From click to close: Optimising top of funnel conversions

July 04, 2024

Marketing people tend to get excited about LinkedIn followers, a sprinkling of post reactions, website visits and maybe even a newsletter sign up – and so they should!


But don’t get complacent or over excited, because once you’ve caught the eye of a new business prospect, how can you transform these top-of-funnel interactions into leads?


When someone asks me how to convert these initial, casual enquiries into productive meetings and eventually into new business, this is what I tell them…


Fact-finding mission


Once you’ve identified these top-of-funnel leads, add them to your CRM. One thing you want to start doing early on is monitoring how they are interacting with your marketing efforts. For example, if you can see a lead frequenting your website or opening your mailers then chances are, they’re going to be receptive to further engagement. You can even go one step further and find out which articles they’re engaging with to better understand their business challenges. This intel is going to be what informs your next move….


Make your move


What you’re about to do now is technically cold outreach – you don’t know this person and you’ve never personally spoken to them before, but as a result of the above, it feels…warm…er.


When you reach out to them, avoid thinking about winning the business. The last thing you want to be doing is pushing the sale. 


When asking them whether they’d be interested in a meeting, keep it casual. Sometimes a tool such as Calendly (here’s mine *cough*) can make it easier for prospects to book meetings. It’s not always for everyone though; while some people prefer this method, others may not, so be flexible in your approach. The key is to remove any barriers. 


Target acquired


Well done, you’ve got this far. Once you’ve secured your meeting, preparation is crucial. Research your target thoroughly – you need to be able to develop an informed opinion about their business for when this call drops. 


When outreach is cold like this, always reconfirm the meeting a week before.  All parties should be on the same page regarding time and meeting logistics; so confirm whether it’s Google or Teams. A dodgy Zoom link could be the straw that undoes your good work.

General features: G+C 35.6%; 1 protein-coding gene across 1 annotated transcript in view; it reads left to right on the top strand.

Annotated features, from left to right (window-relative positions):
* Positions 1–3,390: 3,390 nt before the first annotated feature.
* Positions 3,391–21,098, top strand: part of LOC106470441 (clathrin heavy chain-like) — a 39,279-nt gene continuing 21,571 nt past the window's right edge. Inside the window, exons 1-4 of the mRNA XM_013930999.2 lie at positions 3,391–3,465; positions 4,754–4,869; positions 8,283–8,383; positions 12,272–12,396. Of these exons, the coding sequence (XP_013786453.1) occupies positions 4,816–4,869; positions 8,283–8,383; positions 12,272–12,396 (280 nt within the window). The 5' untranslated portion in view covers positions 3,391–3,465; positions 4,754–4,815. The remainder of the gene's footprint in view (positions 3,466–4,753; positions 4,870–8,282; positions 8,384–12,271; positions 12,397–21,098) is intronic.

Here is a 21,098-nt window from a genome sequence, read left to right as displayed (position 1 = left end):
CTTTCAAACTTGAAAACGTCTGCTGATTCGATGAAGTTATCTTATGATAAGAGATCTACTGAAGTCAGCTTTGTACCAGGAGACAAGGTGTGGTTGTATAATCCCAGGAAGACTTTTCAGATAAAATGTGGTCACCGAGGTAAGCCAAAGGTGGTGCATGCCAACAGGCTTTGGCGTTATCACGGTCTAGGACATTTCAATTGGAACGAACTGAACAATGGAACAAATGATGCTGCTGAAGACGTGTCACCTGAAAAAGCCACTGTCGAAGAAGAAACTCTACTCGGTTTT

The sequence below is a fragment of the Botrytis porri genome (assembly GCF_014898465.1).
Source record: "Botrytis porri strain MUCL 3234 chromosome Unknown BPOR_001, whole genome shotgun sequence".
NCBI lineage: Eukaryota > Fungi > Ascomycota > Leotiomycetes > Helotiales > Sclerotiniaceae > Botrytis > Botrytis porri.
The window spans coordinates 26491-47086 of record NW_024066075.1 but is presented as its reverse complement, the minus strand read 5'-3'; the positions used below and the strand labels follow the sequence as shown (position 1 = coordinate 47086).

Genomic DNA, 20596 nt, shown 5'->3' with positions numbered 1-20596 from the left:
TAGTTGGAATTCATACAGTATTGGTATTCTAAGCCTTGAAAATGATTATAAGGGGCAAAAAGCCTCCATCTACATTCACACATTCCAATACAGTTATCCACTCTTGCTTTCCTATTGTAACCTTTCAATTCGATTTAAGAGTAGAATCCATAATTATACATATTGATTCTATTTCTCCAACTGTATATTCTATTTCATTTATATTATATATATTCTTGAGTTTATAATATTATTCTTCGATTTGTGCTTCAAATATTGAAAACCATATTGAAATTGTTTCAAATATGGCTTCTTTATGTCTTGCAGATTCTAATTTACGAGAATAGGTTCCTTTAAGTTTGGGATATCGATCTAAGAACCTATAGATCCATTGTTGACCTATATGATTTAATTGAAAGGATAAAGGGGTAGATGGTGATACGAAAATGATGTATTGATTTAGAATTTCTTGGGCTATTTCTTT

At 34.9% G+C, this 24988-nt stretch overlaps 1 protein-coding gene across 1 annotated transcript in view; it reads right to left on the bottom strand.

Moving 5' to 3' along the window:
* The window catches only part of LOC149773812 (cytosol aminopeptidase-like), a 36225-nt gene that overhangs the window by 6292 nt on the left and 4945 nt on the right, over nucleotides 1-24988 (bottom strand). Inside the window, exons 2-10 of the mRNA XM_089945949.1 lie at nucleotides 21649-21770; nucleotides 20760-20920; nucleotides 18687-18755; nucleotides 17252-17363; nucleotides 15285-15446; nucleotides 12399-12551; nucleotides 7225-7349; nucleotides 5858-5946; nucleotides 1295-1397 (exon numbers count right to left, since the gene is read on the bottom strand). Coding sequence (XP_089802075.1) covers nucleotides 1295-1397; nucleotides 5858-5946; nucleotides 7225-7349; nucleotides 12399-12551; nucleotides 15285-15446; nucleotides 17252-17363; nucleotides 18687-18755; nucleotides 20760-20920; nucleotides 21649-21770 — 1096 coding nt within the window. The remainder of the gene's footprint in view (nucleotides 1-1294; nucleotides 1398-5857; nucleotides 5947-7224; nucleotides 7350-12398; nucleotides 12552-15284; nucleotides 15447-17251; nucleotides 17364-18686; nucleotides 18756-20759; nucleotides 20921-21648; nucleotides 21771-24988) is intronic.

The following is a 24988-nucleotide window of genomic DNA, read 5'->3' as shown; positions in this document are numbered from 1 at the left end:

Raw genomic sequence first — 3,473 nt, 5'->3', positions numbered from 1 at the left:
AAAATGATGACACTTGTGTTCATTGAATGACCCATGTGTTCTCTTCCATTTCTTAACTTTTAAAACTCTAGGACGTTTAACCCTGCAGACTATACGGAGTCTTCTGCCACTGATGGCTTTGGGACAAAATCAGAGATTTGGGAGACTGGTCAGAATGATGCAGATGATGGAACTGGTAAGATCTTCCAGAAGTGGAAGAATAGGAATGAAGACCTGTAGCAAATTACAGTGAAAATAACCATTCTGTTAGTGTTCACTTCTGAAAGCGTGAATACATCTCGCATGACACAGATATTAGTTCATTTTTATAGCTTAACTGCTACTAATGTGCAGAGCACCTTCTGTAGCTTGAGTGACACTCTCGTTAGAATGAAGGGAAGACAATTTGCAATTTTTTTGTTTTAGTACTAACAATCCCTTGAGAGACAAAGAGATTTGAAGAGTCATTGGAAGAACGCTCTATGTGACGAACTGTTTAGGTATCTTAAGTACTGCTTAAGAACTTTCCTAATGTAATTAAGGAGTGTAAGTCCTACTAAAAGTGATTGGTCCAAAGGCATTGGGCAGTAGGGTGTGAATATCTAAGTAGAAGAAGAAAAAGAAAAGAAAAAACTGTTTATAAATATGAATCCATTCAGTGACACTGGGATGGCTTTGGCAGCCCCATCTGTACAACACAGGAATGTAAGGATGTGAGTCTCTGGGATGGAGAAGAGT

The first encounter


Your focus should be on building rapport, not selling. Think of this as a long-term relationship-building exercise where your primary goal is to be as helpful as possible.  


Don’t go into presentation mode or share slides during this introductory call. I usually recommend doing only about 30% of the talking. Sure, you’re going to be eager to share information about what you do, but you don’t know enough about their needs yet in order to tailor your pitch effectively. 


Instead, use this time to ask questions and gather information about their company size, current journey, tools they use, and internal resources – information which will help you accommodate their specific needs.  Take short-hand notes or everything they say – or use a clever AI tool like Fathom to do it for you.


Also don’t be afraid to share relevant anecdotes and stories about yourself and your business journey. It’s disarming, builds empathy and trust. 


The art of interrogation questioning


Asking questions is key to qualifying leads and should feel like a natural conversation. Your questions should encourage prospects to open up as well as demonstrate your intelligence and understanding of their industry. 


Use a mix of closed questions for fact-finding, and open-ended questions to understand their goals and challenges. For example, you might ask: “What do you want to get out of today’s call?” 


Or: “What does success look like for your company?”


Some prospects will want you to get straight to the point, while others will warm up with some casual conversation first. Read the room and continuously sense-check that you’re not dominating. Check-in with your prospect to make sure you’re providing the information they need. 


Also some people like to talk – so let them, but keep them on topic and focused.


That’s a wrap


If you know there’s a hard stop on the call (which you should have learned when you confirmed the meeting) allocate enough time to wrap up properly. This should include gathering information about next steps, timing, budgets, key decision makers, and who you could be up against. Ask open-ended questions like: “What are the best next steps for you?” 


Don’t be afraid to ask these vital questions!


The debrief


After the call, input all your notes into your CRM and set a follow-up action. 


My next steps would be to reverse engineer an email recapping their challenges and pain points and how you can help solve them. Mirroring their language will further demonstrate your understanding of their challenges. 


In from the cold


I don’t want to do anything proverbial on your bonfire, but before you rush in thinking: THIS IS IT! Let me just say…it’s not. This is just the start. You may need to have another, if not several more fact-finding calls like this. The focus of this whole process should be on rapport building and growing understanding. 


This is just the start of bringing a lead from out in the cold to somewhere a lot cosier.  It could take days, weeks, months or years. It might never convert but the process doesn’t change – this is how you build long-term sustainability.


In the subsequent instalment, I’ll talk about the next stage of the funnel and how we go about converting these sales-qualified leads into paying customers. If there’s something you’ve read today which has prompted you to take the next step, feel free to slide into my Calendly